Automation, Economics and the Birth of Market-Driven IT


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Recently, I had a conversation with a well-known industry analyst—a very creative guy drawn to big ideas. He got me thinking about a big idea that has been rattling around in my brain to some degree of distraction. In my estimation, the idea is nothing short of transformational to the economics of enterprise computing.

It’s a story about taking back control of IT and truly rationalizing costs.

The story has two parts:

Part 1: Returning control and flexibility to IT by making system workloads autonomous, self-healing and portable across deployment environments.

rPath, for example, does this today.

Part 2: Allowing IT leadership to make dynamic decisions about where workloads should run based on optimizations for price and service levels.

Think of this as the logical evolution of IT financial management.

In combination, these two concepts have the potential to change everything.

IT has long been beholden to outsourced service providers for managing systems. In some cases, the comparative cost of outsourcing system management is lower due to scale economies and other built-in efficiencies. But, more often than not, it’s the predictability of a contract relationship that IT leadership covets: fixed bid contracts are easily forecast and service level agreements allow IT to share some risk.

But the cost of admission is exceptionally high—for a very large company a contract may exceed $40 or $50 million … a year.

Why have CIOs been willing to spend this much?

• Efficiency—traditionally, it has been more efficient to throw systems “over the wall” due to service providers’ comparative cost advantage through specialization.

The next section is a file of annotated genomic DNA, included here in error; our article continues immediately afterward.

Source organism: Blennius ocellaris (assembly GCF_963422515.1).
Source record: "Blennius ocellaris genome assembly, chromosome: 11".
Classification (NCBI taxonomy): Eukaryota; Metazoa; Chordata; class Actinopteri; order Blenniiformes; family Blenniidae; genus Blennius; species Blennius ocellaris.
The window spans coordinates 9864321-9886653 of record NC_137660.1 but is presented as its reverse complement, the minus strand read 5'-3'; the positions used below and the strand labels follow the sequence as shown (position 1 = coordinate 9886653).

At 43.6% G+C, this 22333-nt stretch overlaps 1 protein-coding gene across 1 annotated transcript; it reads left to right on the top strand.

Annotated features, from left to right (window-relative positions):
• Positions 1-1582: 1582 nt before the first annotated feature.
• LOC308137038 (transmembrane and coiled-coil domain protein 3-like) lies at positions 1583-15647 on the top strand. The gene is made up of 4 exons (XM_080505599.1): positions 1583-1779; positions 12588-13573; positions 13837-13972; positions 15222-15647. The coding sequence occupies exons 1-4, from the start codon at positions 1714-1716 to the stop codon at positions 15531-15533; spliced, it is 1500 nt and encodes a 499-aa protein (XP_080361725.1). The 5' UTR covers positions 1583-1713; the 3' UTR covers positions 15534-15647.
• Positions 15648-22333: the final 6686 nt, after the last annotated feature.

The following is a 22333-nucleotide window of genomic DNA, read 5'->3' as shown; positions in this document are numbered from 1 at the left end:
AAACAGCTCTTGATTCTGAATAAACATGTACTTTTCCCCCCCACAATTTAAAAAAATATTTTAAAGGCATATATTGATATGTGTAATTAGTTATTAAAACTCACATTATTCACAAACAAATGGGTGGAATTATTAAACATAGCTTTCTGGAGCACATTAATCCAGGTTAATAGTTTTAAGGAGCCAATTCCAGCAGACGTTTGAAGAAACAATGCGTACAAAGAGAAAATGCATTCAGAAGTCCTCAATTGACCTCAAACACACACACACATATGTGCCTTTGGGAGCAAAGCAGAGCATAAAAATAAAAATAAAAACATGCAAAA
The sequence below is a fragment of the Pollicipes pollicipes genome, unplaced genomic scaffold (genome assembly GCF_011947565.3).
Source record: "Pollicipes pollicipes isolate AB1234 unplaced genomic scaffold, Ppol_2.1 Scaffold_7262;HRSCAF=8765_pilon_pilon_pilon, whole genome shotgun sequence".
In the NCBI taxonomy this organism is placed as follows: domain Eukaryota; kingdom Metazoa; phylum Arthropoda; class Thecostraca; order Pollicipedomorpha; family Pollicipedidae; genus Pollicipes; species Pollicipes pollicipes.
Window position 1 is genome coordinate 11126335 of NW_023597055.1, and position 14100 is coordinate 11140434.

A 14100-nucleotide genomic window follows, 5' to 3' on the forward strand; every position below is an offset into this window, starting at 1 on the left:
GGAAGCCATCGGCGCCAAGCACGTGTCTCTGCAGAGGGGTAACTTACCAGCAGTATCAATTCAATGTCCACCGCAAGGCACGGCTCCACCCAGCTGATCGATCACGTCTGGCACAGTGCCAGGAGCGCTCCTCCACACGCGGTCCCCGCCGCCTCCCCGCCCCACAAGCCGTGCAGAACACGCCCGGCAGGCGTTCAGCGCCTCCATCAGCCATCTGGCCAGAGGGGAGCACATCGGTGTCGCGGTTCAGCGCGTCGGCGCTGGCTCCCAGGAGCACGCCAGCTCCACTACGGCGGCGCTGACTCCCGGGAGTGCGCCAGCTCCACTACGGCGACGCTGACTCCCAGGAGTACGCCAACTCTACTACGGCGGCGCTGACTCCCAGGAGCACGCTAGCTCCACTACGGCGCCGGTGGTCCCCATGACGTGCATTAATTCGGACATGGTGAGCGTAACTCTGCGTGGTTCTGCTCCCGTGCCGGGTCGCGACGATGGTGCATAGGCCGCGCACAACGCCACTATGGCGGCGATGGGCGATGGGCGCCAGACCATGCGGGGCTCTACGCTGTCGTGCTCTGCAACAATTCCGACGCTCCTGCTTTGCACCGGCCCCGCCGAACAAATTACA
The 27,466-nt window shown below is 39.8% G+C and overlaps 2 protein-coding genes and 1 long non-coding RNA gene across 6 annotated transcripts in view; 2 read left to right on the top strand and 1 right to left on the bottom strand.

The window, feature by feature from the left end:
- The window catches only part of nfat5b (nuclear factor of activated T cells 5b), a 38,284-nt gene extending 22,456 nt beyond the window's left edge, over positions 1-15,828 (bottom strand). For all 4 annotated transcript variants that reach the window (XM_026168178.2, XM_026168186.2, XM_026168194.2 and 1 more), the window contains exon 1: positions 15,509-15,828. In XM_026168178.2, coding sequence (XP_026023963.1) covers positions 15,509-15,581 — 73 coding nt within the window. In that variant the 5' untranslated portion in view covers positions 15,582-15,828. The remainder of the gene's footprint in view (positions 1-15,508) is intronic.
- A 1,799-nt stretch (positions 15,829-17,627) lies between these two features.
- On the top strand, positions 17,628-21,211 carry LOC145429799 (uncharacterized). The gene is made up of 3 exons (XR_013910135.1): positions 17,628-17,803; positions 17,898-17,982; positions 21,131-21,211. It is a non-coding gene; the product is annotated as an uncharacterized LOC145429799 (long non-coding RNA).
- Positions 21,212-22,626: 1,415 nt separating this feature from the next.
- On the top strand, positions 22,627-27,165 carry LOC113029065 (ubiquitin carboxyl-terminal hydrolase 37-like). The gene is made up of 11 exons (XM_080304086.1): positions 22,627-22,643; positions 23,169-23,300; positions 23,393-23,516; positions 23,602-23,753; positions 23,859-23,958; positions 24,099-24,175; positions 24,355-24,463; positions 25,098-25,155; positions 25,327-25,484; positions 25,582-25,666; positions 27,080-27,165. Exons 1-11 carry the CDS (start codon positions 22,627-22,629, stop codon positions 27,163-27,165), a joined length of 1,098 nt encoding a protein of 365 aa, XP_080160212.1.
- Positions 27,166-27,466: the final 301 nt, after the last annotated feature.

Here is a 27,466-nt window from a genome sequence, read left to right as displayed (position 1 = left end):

• Switching costs—once your systems are deployed, it has been too expensive to move them to a new provider; you’re locked in—and so is your price.
• Liquidity—or the absence thereof. Traditional pricing models have forced enterprises to engage in onerous, long-term commitments, removing the liquidity that drives market-efficient pricing.

But this is changing—fast:

• Efficiency—emerging approaches to automation make system scale and complexity far less prohibitive and intimidating for enterprise IT organizations to handle in house.
• Switching costs—deep automation also allows you to regenerate systems that are ready to deploy to new environments, setting workloads free to run anywhere.
• Liquidity—At the same time, elastic computing models allow you to pay as you go. Systems can be moved and capacity can be consumed on demand.

IT efficiency increases, switching costs decrease, liquidity emerges, and a true market is born. Then, introduce decision support for driving price and SLA optimizations and CIOs can dramatically improve the efficiency of IT spending.

As context for what is possible, consider the achievements we’ve seen in modern manufacturing. Supply and capacity are dynamically shifted to the highest-yield demand. Capacity is allocated based on contract values, delivery commitments, and the on-hand availability of raw materials. Raw materials are procured based on competitive bids. Production runs are scheduled against available capacity.

The entire manufacturing process is automated and dynamically optimized.

Why shouldn’t this be the inspiration for the future of enterprise IT?


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